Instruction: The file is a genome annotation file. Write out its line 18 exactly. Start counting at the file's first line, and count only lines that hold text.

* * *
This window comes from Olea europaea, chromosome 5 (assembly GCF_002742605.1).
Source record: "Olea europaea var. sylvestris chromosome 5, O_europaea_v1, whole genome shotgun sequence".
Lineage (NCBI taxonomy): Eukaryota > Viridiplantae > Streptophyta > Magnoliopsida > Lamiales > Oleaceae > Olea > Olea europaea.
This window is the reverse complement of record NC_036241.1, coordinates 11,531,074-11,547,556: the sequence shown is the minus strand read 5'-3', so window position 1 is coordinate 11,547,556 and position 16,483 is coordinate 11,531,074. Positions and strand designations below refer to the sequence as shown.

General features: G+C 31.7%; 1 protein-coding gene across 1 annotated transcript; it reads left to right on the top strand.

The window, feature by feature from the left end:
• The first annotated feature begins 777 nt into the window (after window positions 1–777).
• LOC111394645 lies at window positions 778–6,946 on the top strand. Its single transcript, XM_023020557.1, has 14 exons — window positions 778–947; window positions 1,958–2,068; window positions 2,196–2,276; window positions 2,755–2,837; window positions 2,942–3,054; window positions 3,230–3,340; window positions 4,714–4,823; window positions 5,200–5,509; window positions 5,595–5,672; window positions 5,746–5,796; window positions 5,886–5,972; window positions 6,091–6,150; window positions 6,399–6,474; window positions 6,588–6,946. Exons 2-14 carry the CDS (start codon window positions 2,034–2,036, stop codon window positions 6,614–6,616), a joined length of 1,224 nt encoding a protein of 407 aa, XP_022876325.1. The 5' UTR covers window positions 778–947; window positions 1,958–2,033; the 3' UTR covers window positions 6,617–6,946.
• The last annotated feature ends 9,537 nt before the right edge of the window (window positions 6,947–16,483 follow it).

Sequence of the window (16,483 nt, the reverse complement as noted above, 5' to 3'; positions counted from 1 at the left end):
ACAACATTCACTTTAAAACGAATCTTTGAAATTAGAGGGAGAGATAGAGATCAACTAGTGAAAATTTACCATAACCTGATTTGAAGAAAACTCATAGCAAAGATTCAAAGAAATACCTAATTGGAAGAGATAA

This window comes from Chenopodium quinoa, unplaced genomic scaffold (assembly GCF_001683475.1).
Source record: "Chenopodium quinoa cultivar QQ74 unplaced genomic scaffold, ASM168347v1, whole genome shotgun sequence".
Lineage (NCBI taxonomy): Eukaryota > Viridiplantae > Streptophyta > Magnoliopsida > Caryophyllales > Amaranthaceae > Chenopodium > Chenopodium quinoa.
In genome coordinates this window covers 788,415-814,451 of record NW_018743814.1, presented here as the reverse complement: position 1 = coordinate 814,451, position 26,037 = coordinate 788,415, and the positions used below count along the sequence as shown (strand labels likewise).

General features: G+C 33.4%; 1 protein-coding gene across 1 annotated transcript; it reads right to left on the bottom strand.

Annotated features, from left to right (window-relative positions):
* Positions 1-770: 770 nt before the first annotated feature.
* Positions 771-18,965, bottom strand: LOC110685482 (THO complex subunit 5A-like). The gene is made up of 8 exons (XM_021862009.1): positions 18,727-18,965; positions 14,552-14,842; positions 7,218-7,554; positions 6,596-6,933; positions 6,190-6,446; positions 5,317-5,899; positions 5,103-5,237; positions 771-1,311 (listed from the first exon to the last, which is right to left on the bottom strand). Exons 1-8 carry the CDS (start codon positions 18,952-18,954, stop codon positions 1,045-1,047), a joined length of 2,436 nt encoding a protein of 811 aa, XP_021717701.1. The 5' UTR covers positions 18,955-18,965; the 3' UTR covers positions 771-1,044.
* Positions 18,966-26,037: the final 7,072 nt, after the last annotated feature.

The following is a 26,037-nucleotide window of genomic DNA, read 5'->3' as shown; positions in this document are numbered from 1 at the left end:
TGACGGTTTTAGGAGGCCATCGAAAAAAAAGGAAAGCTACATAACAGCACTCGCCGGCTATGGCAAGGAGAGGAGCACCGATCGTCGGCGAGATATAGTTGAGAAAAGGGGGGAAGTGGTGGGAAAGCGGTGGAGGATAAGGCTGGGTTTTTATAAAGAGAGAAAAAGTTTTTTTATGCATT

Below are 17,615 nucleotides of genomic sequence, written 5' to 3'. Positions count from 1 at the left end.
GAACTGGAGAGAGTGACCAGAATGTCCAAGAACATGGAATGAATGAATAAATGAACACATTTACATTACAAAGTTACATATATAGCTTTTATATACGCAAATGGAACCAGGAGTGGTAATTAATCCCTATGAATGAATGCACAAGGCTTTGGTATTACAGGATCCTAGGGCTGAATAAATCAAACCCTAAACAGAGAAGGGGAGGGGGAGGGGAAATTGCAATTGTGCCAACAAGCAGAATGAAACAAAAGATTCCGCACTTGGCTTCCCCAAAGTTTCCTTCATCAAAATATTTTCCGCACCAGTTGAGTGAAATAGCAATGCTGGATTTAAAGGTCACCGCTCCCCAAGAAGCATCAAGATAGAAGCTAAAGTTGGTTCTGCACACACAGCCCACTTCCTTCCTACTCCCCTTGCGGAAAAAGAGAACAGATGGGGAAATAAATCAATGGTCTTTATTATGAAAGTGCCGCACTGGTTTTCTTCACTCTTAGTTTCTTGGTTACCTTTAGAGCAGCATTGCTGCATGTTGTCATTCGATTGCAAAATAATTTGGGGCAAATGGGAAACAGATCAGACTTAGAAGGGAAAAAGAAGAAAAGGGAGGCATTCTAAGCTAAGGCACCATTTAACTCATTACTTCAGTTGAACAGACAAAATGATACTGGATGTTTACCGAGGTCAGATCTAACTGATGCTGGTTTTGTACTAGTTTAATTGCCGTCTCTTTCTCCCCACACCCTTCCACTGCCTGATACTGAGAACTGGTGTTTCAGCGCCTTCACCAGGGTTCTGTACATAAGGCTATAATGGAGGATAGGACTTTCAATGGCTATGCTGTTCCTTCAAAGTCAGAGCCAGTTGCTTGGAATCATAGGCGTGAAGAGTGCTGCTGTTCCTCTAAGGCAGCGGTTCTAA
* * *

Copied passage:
* Positions 1-770: 770 nt before the first annotated feature.